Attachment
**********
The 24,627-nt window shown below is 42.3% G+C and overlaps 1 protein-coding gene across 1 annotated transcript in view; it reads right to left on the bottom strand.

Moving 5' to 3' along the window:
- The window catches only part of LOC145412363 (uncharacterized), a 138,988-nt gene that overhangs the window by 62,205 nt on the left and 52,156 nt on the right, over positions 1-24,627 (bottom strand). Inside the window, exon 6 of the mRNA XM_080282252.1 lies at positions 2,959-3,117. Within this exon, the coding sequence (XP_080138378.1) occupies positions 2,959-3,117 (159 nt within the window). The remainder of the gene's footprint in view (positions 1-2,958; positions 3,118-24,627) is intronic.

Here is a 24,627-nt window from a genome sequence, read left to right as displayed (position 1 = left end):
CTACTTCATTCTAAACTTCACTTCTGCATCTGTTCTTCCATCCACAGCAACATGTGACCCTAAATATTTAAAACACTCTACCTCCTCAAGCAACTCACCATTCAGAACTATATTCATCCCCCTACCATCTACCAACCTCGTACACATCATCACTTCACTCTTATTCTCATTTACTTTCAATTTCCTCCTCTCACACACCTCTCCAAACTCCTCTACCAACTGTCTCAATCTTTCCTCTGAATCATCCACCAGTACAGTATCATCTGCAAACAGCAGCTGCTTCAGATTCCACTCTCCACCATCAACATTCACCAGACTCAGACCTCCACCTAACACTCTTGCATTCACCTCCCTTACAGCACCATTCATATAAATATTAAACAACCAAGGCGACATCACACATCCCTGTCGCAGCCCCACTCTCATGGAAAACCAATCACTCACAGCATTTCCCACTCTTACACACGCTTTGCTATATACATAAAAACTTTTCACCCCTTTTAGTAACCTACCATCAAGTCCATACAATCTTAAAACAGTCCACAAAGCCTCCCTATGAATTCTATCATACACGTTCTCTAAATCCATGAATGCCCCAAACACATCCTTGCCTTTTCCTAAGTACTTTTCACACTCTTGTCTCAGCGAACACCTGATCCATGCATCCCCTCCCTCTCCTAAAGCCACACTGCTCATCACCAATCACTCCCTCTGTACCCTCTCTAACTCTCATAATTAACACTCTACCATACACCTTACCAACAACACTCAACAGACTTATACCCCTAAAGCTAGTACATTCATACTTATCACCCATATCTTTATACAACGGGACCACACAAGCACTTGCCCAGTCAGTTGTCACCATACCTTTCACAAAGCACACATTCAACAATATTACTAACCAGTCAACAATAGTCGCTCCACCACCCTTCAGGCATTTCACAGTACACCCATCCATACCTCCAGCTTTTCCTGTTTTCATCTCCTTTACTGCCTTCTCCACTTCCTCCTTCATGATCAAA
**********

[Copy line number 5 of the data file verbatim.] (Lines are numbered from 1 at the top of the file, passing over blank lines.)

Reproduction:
CTACTTCATTCTAAACTTCACTTCTGCATCTGTTCTTCCATCCACAGCAACATGTGACCCTAAATATTTAAAACACTCTACCTCCTCAAGCAACTCACCATTCAGAACTATATTCATCCCCCTACCATCTACCAACCTCGTACACATCATCACTTCACTCTTATTCTCATTTACTTTCAATTTCCTCCTCTCACACACCTCTCCAAACTCCTCTACCAACTGTCTCAATCTTTCCTCTGAATCATCCACCAGTACAGTATCATCTGCAAACAGCAGCTGCTTCAGATTCCACTCTCCACCATCAACATTCACCAGACTCAGACCTCCACCTAACACTCTTGCATTCACCTCCCTTACAGCACCATTCATATAAATATTAAACAACCAAGGCGACATCACACATCCCTGTCGCAGCCCCACTCTCATGGAAAACCAATCACTCACAGCATTTCCCACTCTTACACACGCTTTGCTATATACATAAAAACTTTTCACCCCTTTTAGTAACCTACCATCAAGTCCATACAATCTTAAAACAGTCCACAAAGCCTCCCTATGAATTCTATCATACACGTTCTCTAAATCCATGAATGCCCCAAACACATCCTTGCCTTTTCCTAAGTACTTTTCACACTCTTGTCTCAGCGAACACCTGATCCATGCATCCCCTCCCTCTCCTAAAGCCACACTGCTCATCACCAATCACTCCCTCTGTACCCTCTCTAACTCTCATAATTAACACTCTACCATACACCTTACCAACAACACTCAACAGACTTATACCCCTAAAGCTAGTACATTCATACTTATCACCCATATCTTTATACAACGGGACCACACAAGCACTTGCCCAGTCAGTTGTCACCATACCTTTCACAAAGCACACATTCAACAATATTACTAACCAGTCAACAATAGTCGCTCCACCACCCTTCAGGCATTTCACAGTACACCCATCCATACCTCCAGCTTTTCCTGTTTTCATCTCCTTTACTGCCTTCTCCACTTCCTCCTTCATGATCAAA